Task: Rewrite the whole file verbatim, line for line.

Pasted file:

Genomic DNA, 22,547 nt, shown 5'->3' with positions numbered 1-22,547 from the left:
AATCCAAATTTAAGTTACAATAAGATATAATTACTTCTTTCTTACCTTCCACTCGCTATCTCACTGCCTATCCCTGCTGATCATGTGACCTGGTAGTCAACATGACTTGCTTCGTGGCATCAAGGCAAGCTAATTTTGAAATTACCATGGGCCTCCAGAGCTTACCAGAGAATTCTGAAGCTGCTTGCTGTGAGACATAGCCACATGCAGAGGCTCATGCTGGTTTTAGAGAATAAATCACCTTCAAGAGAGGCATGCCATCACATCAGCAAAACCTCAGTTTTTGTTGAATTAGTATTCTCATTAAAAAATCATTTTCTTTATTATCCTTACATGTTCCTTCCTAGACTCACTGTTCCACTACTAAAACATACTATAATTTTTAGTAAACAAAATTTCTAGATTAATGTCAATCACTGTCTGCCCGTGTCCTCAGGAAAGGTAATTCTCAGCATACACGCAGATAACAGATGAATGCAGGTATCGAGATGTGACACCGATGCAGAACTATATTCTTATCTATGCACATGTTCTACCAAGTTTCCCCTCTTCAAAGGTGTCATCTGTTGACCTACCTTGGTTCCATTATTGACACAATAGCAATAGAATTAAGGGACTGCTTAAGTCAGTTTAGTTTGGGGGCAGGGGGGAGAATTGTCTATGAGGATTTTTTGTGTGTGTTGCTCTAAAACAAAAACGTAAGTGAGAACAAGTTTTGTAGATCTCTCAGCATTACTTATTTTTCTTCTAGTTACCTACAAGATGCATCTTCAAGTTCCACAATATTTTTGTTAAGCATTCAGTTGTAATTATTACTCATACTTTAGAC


Genomic DNA, 22,547 nt, shown 5'->3' with positions numbered 1-22,547 from the left:
AATCCAAATTTAAGTTACAATAAGATATAATTACTTCTTTCTTACCTTCCACTCGCTATCTCACTGCCTATCCCTGCTGATCATGTGACCTGGTAGTCAACATGACTTGCTTCGTGGCATCAAGGCAAGCTAATTTTGAAATTACCATGGGCCTCCAGAGCTTACCAGAGAATTCTGAAGCTGCTTGCTGTGAGACATAGCCACATGCAGAGGCTCATGCTGGTTTTAGAGAATAAATCACCTTCAAGAGAGGCATGCCATCACATCAGCAAAACCTCAGTTTTTGTTGAATTAGTATTCTCATTAAAAAATCATTTTCTTTATTATCCTTACATGTTCCTTCCTAGACTCACTGTTCCACTACTAAAACATACTATAATTTTTAGTAAACAAAATTTCTAGATTAATGTCAATCACTGTCTGCCCGTGTCCTCAGGAAAGGTAATTCTCAGCATACACGCAGATAACAGATGAATGCAGGTATCGAGATGTGACACCGATGCAGAACTATATTCTTATCTATGCACATGTTCTACCAAGTTTCCCCTCTTCAAAGGTGTCATCTGTTGACCTACCTTGGTTCCATTATTGACACAATAGCAATAGAATTAAGGGACTGCTTAAGTCAGTTTAGTTTGGGGGCAGGGGGGAGAATTGTCTATGAGGATTTTTTGTGTGTGTTGCTCTAAAACAAAAACGTAAGTGAGAACAAGTTTTGTAGATCTCTCAGCATTACTTATTTTTCTTCTAGTTACCTACAAGATGCATCTTCAAGTTCCACAATATTTTTGTTAAGCATTCAGTTGTAATTATTACTCATACTTTAGAC